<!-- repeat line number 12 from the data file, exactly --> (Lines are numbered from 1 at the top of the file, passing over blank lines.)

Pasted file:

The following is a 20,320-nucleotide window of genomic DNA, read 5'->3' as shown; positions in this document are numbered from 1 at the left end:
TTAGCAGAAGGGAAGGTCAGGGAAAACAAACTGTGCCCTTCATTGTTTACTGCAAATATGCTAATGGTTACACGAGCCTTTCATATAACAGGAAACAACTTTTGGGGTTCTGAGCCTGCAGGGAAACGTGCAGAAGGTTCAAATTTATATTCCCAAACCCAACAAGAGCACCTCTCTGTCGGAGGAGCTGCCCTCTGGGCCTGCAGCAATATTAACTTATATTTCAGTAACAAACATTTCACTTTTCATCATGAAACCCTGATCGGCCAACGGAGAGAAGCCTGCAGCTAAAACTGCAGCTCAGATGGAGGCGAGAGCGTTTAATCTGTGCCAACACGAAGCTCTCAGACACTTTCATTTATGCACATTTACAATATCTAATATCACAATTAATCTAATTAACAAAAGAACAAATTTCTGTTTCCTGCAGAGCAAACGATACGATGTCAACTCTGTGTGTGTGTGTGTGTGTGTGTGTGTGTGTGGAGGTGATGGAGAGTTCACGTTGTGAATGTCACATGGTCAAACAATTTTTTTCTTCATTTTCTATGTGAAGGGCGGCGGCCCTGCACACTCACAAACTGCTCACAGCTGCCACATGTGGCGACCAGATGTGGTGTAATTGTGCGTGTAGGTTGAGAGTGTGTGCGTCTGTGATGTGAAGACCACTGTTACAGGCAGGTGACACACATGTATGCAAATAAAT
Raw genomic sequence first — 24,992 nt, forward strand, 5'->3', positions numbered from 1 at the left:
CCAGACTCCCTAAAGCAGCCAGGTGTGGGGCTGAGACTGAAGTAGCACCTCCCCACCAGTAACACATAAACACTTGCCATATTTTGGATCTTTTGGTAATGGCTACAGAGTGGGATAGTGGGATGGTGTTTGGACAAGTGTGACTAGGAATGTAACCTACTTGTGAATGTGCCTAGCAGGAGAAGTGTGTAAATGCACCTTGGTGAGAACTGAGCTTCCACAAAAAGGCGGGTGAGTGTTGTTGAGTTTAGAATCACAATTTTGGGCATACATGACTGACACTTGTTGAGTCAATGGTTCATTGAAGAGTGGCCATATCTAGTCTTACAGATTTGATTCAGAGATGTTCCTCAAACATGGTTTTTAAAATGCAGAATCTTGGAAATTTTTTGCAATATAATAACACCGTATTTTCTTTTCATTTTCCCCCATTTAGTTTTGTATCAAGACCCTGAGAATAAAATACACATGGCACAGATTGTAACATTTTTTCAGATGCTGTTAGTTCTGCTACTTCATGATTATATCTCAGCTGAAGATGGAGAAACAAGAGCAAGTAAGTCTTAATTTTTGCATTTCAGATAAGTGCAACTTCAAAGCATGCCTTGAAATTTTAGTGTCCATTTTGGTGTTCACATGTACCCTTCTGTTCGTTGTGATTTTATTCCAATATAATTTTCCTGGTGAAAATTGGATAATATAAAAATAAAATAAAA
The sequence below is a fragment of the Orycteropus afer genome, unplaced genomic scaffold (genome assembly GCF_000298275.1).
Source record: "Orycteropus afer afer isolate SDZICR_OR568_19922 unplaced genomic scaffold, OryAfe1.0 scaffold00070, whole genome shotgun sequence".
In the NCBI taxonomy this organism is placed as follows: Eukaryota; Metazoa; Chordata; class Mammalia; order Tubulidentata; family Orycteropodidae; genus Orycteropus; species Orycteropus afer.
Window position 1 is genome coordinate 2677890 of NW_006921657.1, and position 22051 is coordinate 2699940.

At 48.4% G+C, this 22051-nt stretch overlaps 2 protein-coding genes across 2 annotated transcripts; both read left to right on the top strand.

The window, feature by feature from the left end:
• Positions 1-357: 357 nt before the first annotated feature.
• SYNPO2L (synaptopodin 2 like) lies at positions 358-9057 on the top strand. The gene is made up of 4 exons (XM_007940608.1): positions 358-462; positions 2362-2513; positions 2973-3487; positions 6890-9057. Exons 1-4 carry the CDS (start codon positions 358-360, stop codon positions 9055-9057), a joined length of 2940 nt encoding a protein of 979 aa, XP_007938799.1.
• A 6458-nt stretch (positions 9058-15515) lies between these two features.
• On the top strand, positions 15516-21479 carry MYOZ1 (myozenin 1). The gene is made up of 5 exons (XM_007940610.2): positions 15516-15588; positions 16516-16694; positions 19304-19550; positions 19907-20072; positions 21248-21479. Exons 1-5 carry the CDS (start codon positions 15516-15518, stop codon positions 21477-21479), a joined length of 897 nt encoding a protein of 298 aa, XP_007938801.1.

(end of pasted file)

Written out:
• SYNPO2L (synaptopodin 2 like) lies at positions 358-9057 on the top strand. The gene is made up of 4 exons (XM_007940608.1): positions 358-462; positions 2362-2513; positions 2973-3487; positions 6890-9057. Exons 1-4 carry the CDS (start codon positions 358-360, stop codon positions 9055-9057), a joined length of 2940 nt encoding a protein of 979 aa, XP_007938799.1.